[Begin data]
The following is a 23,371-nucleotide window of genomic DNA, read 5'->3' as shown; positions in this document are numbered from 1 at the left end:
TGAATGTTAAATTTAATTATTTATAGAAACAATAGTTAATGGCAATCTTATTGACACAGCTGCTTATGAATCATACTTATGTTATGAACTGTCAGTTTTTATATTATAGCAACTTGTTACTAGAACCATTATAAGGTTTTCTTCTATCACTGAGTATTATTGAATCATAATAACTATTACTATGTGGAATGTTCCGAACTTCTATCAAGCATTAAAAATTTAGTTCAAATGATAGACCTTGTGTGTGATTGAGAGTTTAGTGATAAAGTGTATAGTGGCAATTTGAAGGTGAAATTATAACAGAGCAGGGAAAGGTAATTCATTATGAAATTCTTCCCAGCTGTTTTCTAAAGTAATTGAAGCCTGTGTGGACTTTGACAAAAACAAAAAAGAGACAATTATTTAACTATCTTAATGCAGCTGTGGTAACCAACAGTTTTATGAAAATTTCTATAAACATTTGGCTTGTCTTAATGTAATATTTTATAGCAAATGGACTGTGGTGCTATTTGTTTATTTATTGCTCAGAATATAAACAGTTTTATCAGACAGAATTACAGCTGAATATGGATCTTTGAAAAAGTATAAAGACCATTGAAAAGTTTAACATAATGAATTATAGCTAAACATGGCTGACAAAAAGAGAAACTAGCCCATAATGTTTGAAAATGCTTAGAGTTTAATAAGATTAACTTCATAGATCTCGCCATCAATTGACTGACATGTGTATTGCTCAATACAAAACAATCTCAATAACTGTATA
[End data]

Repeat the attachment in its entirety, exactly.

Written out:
The following is a 23,371-nucleotide window of genomic DNA, read 5'->3' as shown; positions in this document are numbered from 1 at the left end:
TGAATGTTAAATTTAATTATTTATAGAAACAATAGTTAATGGCAATCTTATTGACACAGCTGCTTATGAATCATACTTATGTTATGAACTGTCAGTTTTTATATTATAGCAACTTGTTACTAGAACCATTATAAGGTTTTCTTCTATCACTGAGTATTATTGAATCATAATAACTATTACTATGTGGAATGTTCCGAACTTCTATCAAGCATTAAAAATTTAGTTCAAATGATAGACCTTGTGTGTGATTGAGAGTTTAGTGATAAAGTGTATAGTGGCAATTTGAAGGTGAAATTATAACAGAGCAGGGAAAGGTAATTCATTATGAAATTCTTCCCAGCTGTTTTCTAAAGTAATTGAAGCCTGTGTGGACTTTGACAAAAACAAAAAAGAGACAATTATTTAACTATCTTAATGCAGCTGTGGTAACCAACAGTTTTATGAAAATTTCTATAAACATTTGGCTTGTCTTAATGTAATATTTTATAGCAAATGGACTGTGGTGCTATTTGTTTATTTATTGCTCAGAATATAAACAGTTTTATCAGACAGAATTACAGCTGAATATGGATCTTTGAAAAAGTATAAAGACCATTGAAAAGTTTAACATAATGAATTATAGCTAAACATGGCTGACAAAAAGAGAAACTAGCCCATAATGTTTGAAAATGCTTAGAGTTTAATAAGATTAACTTCATAGATCTCGCCATCAATTGACTGACATGTGTATTGCTCAATACAAAACAATCTCAATAACTGTATA